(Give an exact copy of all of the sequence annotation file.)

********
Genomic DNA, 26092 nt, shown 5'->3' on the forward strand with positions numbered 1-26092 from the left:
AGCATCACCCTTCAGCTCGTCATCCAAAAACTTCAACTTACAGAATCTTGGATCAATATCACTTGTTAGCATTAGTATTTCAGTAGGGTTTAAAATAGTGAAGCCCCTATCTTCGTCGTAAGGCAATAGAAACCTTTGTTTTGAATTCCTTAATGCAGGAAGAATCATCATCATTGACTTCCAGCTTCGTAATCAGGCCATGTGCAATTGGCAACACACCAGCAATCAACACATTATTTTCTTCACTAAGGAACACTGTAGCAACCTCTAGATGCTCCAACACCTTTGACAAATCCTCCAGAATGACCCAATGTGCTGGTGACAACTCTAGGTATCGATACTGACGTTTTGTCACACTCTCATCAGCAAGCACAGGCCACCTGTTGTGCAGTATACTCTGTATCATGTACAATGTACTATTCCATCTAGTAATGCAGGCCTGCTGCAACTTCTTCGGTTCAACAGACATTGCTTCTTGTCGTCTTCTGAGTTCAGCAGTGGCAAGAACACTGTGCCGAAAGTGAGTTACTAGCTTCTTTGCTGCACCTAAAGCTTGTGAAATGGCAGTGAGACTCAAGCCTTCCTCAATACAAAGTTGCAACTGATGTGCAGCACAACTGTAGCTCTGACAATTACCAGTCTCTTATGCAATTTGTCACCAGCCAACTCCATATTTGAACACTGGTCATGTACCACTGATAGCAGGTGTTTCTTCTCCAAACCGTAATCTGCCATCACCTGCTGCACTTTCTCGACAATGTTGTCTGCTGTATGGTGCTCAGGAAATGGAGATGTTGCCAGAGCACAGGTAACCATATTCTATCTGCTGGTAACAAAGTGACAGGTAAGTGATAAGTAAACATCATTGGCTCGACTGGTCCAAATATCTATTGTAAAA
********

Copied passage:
Genomic DNA, 26092 nt, shown 5'->3' on the forward strand with positions numbered 1-26092 from the left:
AGCATCACCCTTCAGCTCGTCATCCAAAAACTTCAACTTACAGAATCTTGGATCAATATCACTTGTTAGCATTAGTATTTCAGTAGGGTTTAAAATAGTGAAGCCCCTATCTTCGTCGTAAGGCAATAGAAACCTTTGTTTTGAATTCCTTAATGCAGGAAGAATCATCATCATTGACTTCCAGCTTCGTAATCAGGCCATGTGCAATTGGCAACACACCAGCAATCAACACATTATTTTCTTCACTAAGGAACACTGTAGCAACCTCTAGATGCTCCAACACCTTTGACAAATCCTCCAGAATGACCCAATGTGCTGGTGACAACTCTAGGTATCGATACTGACGTTTTGTCACACTCTCATCAGCAAGCACAGGCCACCTGTTGTGCAGTATACTCTGTATCATGTACAATGTACTATTCCATCTAGTAATGCAGGCCTGCTGCAACTTCTTCGGTTCAACAGACATTGCTTCTTGTCGTCTTCTGAGTTCAGCAGTGGCAAGAACACTGTGCCGAAAGTGAGTTACTAGCTTCTTTGCTGCACCTAAAGCTTGTGAAATGGCAGTGAGACTCAAGCCTTCCTCAATACAAAGTTGCAACTGATGTGCAGCACAACTGTAGCTCTGACAATTACCAGTCTCTTATGCAATTTGTCACCAGCCAACTCCATATTTGAACACTGGTCATGTACCACTGATAGCAGGTGTTTCTTCTCCAAACCGTAATCTGCCATCACCTGCTGCACTTTCTCGACAATGTTGTCTGCTGTATGGTGCTCAGGAAATGGAGATGTTGCCAGAGCACAGGTAACCATATTCTATCTGCTGGTAACAAAGTGACAGGTAAGTGATAAGTAAACATCATTGGCTCGACTGGTCCAAATATCTATTGTAAAA